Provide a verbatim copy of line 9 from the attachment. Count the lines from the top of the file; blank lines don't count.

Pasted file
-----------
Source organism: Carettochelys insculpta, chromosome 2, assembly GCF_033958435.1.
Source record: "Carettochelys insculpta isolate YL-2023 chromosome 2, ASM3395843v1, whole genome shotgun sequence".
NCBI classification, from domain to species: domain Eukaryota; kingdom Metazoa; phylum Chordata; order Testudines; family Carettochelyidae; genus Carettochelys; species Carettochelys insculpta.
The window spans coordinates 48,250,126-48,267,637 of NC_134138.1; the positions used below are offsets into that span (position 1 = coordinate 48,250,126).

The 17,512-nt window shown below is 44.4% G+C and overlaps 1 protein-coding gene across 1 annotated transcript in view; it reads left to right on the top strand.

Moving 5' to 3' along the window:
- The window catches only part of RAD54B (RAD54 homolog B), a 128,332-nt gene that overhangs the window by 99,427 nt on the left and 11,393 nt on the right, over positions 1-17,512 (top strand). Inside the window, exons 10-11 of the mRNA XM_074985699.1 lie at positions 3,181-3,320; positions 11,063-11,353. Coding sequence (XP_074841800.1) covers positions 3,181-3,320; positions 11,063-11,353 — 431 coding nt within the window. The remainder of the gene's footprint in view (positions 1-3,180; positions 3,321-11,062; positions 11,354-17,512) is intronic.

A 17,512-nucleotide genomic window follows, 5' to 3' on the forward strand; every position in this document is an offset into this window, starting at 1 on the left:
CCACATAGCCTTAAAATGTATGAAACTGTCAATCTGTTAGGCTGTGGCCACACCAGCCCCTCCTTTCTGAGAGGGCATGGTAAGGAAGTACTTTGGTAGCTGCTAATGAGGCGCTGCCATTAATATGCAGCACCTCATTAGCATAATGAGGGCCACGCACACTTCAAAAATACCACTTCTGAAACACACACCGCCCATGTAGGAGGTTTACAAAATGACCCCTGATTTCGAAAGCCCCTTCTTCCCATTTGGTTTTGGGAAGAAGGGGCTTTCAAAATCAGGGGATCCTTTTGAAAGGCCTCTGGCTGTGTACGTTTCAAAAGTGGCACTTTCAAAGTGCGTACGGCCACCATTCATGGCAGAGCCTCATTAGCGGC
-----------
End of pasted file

CCACATAGCCTTAAAATGTATGAAACTGTCAATCTGTTAGGCTGTGGCCACACCAGCCCCTCCTTTCTGAGAGGGCATGGTAAGGAAGTACTTTGGTAGCTGCTAATGAGGCGCTGCCATTAATATGCAGCACCTCATTAGCATAATGAGGGCCACGCACACTTCAAAAATACCACTTCTGAAACACACACCGCCCATGTAGGAGGTTTACAAAATGACCCCTGATTTCGAAAGCCCCTTCTTCCCATTTGGTTTTGGGAAGAAGGGGCTTTCAAAATCAGGGGATCCTTTTGAAAGGCCTCTGGCTGTGTACGTTTCAAAAGTGGCACTTTCAAAGTGCGTACGGCCACCATTCATGGCAGAGCCTCATTAGCGGC